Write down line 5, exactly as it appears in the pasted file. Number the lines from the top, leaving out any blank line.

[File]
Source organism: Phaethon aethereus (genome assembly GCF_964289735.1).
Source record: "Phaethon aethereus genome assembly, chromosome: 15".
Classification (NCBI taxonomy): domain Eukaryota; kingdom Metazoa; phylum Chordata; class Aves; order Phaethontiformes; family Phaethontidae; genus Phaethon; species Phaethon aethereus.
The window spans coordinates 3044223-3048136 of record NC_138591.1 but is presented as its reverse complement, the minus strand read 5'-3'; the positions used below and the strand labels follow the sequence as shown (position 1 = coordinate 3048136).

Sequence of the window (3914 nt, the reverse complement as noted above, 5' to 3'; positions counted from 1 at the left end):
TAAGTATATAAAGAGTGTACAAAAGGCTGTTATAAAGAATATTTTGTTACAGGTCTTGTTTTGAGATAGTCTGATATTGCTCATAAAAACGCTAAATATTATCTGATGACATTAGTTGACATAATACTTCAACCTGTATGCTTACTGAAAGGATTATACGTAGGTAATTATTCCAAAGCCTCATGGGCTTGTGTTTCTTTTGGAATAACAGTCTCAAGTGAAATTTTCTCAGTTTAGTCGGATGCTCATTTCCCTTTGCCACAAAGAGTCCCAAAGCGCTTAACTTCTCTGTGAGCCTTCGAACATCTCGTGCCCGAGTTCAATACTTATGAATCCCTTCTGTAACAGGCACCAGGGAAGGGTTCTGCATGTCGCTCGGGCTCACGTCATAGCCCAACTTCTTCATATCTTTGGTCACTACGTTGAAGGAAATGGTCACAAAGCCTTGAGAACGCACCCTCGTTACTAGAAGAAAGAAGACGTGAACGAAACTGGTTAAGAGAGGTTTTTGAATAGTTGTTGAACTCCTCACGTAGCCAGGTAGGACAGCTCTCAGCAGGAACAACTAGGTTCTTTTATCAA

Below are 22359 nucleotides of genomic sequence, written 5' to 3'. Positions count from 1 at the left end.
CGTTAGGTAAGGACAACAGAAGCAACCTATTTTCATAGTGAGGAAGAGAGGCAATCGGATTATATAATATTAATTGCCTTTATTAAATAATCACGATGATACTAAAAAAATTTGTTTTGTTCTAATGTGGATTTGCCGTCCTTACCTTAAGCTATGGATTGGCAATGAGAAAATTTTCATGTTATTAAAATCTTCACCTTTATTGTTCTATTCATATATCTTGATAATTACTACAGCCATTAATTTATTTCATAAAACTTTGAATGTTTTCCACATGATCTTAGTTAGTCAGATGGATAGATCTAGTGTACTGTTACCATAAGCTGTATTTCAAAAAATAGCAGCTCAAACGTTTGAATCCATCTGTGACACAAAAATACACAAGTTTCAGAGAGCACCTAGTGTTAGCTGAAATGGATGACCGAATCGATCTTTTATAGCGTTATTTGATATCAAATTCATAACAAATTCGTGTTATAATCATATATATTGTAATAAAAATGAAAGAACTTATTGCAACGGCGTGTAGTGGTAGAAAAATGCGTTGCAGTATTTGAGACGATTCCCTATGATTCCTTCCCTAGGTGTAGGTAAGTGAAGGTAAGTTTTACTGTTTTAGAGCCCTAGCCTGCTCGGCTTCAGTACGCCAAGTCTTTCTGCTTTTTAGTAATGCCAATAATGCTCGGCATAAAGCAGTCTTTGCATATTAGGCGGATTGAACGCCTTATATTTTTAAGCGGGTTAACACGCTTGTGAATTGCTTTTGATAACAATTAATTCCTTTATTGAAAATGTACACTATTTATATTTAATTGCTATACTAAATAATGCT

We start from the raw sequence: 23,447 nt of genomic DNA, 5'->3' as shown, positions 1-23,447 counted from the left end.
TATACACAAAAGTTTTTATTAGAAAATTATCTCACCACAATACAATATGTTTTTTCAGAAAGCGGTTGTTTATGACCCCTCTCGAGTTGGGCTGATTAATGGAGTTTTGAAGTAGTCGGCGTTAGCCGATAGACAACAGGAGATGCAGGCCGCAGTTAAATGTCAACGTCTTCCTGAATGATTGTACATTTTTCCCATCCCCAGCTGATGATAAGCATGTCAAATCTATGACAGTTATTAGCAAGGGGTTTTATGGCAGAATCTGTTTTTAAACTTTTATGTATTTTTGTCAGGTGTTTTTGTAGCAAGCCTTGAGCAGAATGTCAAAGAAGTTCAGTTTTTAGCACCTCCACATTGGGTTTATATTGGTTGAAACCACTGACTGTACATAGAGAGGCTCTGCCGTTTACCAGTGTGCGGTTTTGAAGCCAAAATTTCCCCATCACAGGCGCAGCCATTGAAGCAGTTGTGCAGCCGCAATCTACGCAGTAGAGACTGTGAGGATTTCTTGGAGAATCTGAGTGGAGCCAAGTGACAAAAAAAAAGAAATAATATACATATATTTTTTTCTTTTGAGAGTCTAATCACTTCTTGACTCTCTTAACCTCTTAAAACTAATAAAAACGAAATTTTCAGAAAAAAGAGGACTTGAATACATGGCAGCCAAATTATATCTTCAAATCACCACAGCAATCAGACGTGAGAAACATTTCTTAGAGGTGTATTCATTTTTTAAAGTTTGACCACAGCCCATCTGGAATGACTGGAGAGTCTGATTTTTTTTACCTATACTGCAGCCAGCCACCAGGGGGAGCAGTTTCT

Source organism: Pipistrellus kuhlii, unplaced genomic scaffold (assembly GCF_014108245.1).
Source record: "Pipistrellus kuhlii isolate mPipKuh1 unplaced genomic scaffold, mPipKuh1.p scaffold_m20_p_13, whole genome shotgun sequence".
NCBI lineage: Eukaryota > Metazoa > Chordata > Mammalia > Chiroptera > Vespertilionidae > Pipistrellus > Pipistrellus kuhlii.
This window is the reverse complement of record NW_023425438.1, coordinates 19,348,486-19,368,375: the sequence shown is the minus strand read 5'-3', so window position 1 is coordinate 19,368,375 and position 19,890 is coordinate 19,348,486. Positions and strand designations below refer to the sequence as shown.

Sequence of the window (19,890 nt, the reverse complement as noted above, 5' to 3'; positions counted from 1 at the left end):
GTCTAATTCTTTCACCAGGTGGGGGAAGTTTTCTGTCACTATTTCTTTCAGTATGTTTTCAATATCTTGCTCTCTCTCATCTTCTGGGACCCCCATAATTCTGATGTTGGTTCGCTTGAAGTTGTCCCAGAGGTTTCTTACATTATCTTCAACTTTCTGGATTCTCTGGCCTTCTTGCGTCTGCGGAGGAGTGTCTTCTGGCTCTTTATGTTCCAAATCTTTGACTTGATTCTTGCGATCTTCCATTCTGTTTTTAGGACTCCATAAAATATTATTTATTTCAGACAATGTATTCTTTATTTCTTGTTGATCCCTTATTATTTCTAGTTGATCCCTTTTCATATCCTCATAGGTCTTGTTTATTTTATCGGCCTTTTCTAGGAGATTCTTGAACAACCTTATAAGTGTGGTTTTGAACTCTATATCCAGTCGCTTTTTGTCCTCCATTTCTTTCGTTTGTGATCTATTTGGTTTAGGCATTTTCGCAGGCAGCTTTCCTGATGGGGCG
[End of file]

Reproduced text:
Sequence of the window (3914 nt, the reverse complement as noted above, 5' to 3'; positions counted from 1 at the left end):